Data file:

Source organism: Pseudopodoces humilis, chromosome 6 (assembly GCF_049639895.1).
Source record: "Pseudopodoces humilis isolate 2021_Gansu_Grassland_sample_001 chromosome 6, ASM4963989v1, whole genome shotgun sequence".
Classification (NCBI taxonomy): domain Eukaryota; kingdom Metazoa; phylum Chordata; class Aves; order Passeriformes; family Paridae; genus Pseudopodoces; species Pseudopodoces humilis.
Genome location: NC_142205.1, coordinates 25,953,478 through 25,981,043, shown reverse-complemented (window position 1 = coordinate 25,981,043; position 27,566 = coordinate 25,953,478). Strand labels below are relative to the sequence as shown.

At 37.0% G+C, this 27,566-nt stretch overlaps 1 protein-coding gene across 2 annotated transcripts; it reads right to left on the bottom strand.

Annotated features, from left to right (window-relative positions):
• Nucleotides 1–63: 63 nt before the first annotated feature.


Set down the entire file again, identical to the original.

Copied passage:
Source organism: Pseudopodoces humilis, chromosome 6 (assembly GCF_049639895.1).
Source record: "Pseudopodoces humilis isolate 2021_Gansu_Grassland_sample_001 chromosome 6, ASM4963989v1, whole genome shotgun sequence".
Classification (NCBI taxonomy): domain Eukaryota; kingdom Metazoa; phylum Chordata; class Aves; order Passeriformes; family Paridae; genus Pseudopodoces; species Pseudopodoces humilis.
Genome location: NC_142205.1, coordinates 25,953,478 through 25,981,043, shown reverse-complemented (window position 1 = coordinate 25,981,043; position 27,566 = coordinate 25,953,478). Strand labels below are relative to the sequence as shown.

At 37.0% G+C, this 27,566-nt stretch overlaps 1 protein-coding gene across 2 annotated transcripts; it reads right to left on the bottom strand.

Annotated features, from left to right (window-relative positions):
• Nucleotides 1–63: 63 nt before the first annotated feature.